On January 19, the Federal Reserve Board adopted a final rule updating the agency’s capital planning and stress testing requirements applicable to large bank holding companies and U.S. intermediate holding companies of foreign banking organizations. Among other things, the final rule, which is generally similar to the Fed’s September 2020 notice of proposed rulemaking (covered by InfoBytes here), conforms the capital planning, regulatory reporting, and stress capital buffer requirements for firms with $100 billion or more in total assets (Category IV) with the tailored regulatory framework approved by the Fed in 2019 (covered by InfoBytes here). The final rule also makes additional changes to the Fed’s stress testing rules, stress testing policy statement, and regulatory reporting requirements related to “business plan changes and capital actions and the publication of company-run stress test results for savings and loan holding companies.” In addition, the Fed’s capital planning and stress capital buffer requirements will now apply to covered saving and loan holding companies subject to Category II, III, and IV standards under the tailoring framework. The Fed notes that firms in the lowest risk category are on a two-year stress test cycle and will not be subject to company-run stress test requirements. The final rule takes effect 60 days after publication in the Federal Register.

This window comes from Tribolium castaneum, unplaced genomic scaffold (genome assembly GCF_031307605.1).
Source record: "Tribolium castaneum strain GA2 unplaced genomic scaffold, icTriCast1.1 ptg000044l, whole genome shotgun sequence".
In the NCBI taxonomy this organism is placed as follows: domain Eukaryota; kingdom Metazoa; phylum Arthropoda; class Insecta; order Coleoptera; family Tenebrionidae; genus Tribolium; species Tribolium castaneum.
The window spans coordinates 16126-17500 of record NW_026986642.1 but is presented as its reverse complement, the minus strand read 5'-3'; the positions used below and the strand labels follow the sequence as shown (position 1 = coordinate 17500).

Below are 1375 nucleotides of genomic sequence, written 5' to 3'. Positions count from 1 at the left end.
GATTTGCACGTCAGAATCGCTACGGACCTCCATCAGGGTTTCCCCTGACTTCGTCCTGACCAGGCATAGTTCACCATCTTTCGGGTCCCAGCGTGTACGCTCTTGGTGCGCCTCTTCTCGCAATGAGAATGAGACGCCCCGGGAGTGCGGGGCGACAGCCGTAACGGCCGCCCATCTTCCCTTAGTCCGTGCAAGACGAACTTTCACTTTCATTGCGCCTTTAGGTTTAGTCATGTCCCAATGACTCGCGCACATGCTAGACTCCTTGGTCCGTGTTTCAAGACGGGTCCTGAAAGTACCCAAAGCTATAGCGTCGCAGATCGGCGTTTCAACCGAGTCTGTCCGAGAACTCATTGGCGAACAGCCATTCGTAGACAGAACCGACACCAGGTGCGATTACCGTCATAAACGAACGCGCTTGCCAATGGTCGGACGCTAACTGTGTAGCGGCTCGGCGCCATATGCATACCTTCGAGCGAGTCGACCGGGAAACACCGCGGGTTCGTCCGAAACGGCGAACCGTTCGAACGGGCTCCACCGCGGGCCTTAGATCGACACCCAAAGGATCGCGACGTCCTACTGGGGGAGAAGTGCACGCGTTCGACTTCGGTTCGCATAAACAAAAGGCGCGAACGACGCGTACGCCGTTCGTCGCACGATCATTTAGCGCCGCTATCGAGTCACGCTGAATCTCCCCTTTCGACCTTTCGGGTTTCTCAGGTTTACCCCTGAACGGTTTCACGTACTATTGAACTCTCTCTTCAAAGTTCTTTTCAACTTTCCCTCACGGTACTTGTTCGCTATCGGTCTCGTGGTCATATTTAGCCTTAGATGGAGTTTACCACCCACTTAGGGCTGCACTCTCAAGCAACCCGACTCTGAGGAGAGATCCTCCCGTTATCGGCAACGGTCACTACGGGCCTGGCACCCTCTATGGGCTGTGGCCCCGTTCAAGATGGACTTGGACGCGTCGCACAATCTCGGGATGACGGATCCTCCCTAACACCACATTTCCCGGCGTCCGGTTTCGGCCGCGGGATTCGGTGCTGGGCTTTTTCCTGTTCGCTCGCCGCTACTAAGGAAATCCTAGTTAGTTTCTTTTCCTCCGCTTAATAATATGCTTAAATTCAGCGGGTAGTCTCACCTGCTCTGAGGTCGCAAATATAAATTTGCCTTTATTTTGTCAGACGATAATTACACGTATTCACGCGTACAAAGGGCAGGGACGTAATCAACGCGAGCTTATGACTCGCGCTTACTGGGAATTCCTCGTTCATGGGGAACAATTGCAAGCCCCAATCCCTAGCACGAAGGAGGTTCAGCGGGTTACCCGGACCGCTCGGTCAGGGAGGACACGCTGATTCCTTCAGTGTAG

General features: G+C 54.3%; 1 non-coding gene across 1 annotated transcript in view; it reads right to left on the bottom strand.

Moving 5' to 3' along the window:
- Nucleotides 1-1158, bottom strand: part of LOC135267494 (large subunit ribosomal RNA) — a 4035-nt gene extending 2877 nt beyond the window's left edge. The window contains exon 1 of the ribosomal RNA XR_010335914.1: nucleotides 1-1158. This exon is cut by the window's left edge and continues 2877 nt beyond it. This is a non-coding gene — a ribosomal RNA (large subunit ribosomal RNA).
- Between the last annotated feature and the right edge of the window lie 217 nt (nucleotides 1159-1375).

On September 30, the Federal Reserve Board issued a notice of proposed rulemaking (NPRM) to tailor the requirements in the Fed’s capital plan rule applicable to large bank holding companies and U.S. intermediate holding companies of foreign banking organizations. The changes would conform the capital planning, regulatory reporting, and stress capital buffer requirements for firms with $100 billion or more in total assets (Category IV) with the tailored regulatory framework approved by the Fed last October (covered by InfoBytes here). The NPRM would also make additional changes to the Fed’s stress testing rules, stress testing policy statement, and regulatory reporting requirements related to “business plan change assumptions, capital action assumptions, and the publication of company-run stress test results for savings and loan holding companies” to be consistent with a final rule issued last year that amended resolution planning requirements for large domestic and foreign firms (covered by InfoBytes here). These changes include removing company-run stress test requirements and implementing biennial, rather than annual, supervisory stress tests for firms subject to Category IV standards. Additionally, the Fed seeks comments on its existing capital planning guidance for firms of all sizes. Notably, the Fed states that the NPRM would not affect the calculation of firms’ capital requirements. Comments on the NPRM are due November 20.